It was Barack Obama’s final international trip before Donald Trump was to occupy the Oval Office. The venue was the Summit of Pacific Nations in Lima, Peru, and at the first opportunity he was taken aside and asked what could be expected from Donald Trump. Being diplomatic, Obama cautiously observed, “Give him a chance. Wait and see.”
Well, now we know what couldn’t be fully known back then. The events of the last two weeks, with their massive protests and lingering COVID-19 threats, have unleashed a new unfolding in the Trump administration. Every time some calamity struck the White House in the past there would be the endless chorus of voices opining that Trump was done. He survived all of it, as he depended on a base that appeared rock solid and a Republican Party that folded their cards every time the President forced them to comply.
This time seems different – not because of COVID-19 or even the massive protests, but because of high-level Republican voices that appear to have crossed the Rubicon. We’re not talking about perennial Senate condoners like Mitch McConnel or Lyndsay Graham, but prominent figures in the broader party, some even former party leaders or military leaders, like George W. Bush, James Mattis, Mitt Romney and even Colin Powell. These are the bedrock of the old-guard establishment that carried a sense of propriety, accountability and military experience. The prospect of sending military troops into American cities proved so alarming that they broke from compliance or silence.
But the disenchantment runs deeper, threatening to shatter the party in the upcoming November elections. For a precariously long time, Republicans went along with all the shenanigans, believing they had passed the worst of it following the Mueller report and failed impeachment process. Yet they knew they had deviated a long way from the traditional conservative moderation of the Grand Old Party.
Whatever happened to the ability for moderate Republicans like John McCain to reach across the aisle to find common ground? And what about a deficit so massive that it has become the greatest in American history, even prior to the pandemic? Trump had promised to eliminate it during his election but then immediately reversed course, creating extensive tax cuts for the wealthiest Americans. The Republican penchant for fiscal propriety is nowhere to be found in the Trump universe and implications for the upcoming election are dreadful.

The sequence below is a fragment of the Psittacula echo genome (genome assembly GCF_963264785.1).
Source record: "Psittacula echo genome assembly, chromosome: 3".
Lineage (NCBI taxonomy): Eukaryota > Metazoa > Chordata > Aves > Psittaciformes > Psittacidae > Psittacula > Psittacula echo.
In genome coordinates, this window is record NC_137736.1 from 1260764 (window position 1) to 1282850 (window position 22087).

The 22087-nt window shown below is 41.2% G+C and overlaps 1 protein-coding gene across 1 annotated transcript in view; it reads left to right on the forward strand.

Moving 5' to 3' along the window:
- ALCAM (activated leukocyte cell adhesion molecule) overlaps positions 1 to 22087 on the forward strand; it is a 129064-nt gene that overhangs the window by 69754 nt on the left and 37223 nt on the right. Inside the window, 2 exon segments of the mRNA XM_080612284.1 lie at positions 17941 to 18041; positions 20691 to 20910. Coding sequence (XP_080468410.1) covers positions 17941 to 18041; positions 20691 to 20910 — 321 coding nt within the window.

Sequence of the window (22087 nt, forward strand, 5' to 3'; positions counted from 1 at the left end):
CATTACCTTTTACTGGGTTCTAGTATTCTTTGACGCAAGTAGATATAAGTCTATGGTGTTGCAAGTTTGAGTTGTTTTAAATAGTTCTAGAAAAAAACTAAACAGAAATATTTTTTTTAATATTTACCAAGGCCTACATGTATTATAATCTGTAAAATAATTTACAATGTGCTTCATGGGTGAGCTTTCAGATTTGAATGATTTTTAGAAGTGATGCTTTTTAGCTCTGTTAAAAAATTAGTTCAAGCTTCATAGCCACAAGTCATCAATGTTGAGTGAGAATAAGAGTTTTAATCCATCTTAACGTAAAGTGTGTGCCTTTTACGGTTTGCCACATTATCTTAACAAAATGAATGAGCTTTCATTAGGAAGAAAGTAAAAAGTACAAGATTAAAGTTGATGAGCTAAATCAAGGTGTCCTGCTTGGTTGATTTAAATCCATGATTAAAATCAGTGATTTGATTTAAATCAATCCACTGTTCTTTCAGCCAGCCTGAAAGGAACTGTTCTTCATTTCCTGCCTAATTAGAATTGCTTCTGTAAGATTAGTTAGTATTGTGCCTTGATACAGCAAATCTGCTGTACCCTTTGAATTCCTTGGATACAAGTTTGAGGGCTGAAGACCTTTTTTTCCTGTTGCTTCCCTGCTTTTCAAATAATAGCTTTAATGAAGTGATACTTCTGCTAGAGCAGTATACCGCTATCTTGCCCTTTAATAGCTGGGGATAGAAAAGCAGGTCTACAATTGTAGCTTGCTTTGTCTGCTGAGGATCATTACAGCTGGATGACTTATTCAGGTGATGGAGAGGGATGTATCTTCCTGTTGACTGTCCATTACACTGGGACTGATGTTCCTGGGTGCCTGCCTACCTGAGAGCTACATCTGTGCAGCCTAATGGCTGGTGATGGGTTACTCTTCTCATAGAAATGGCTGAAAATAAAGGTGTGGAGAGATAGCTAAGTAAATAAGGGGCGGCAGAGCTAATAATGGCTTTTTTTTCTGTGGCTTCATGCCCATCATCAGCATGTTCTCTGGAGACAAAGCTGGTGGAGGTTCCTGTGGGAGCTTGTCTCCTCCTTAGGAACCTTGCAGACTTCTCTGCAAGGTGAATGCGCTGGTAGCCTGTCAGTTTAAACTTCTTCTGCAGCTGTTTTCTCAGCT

But there’s more – lots more. Donald Trump has delighted in ridiculing Obama, especially on economic matters. He called his predecessor a disaster when it came to trade, yet the Federal Reserve noted that Trump has overseen the worst trade deficit there has ever been, other than that of George W. Bush.
Immigration has actually increased during Trump’s tenure, despite all the rhetoric and race-baiting language. The immigrant share of the American population is now at an all-time high. America’s relationship with the world – long a Republican priority – is now in shambles, as are the alliances Republicans had a hand in crafting, like NATO, the Intermediate-Range Nuclear Forces Treaty, the UN Human Rights Treaty and they fret over their president’s abandoning of key principles of the World Trade Organization.
Republicans have always understood that America is divided along so many fault lines that the party, like the Democrats, strove to keep from spinning out of control. They strove to adhere closely to their founding principles of good government, order, law and global guardianship. All of these have been shredded and they can hardly recognize themselves anymore in the mirror.
I have been enlightened and assisted in comprehending this dangerous compliance by a remarkable article in the most recent Atlantic, written with profound insight by Anne Applebaum and titled History Will Judge the Compliant. She writes of how people who should have known better, and indeed did, nevertheless capitulated to both Nazi and Soviet regimes in order to survive. In so doing, she paints a not so pretty picture of political excuse making. She writes of those who “leaked” damaging information about Trump but refused to identify themselves in the process. Applebaum sees this as compliance instead of opposition to the president.
But it is the excuses such people use that are truly revealing and live on in politics everywhere. She t lists some of the key justifications for why Republicans don’t speak up:
- Nothing I do can make a difference anyway
- I will personally benefit by not speaking out
- I must remain close to power in order to keep it from getting worse
- It’s an awesome thing being so close to power and I don’t want to lose it
- My side might be flawed, but the opposition is much worse
Slowly, inevitably, thankfully, such reasonings are wearing thin, largely because a few principled members of the Republican party and the military deemed it was time to do away with all the collusion, all the compliance. When the president begins losing the economic, political, racial and military argument all at the same time, his base can never be enough to protect or sustain him. Obama advised that citizens just wait and see. Americans are doing just that and now want to turn the page. All that compliance could itself ruin the party.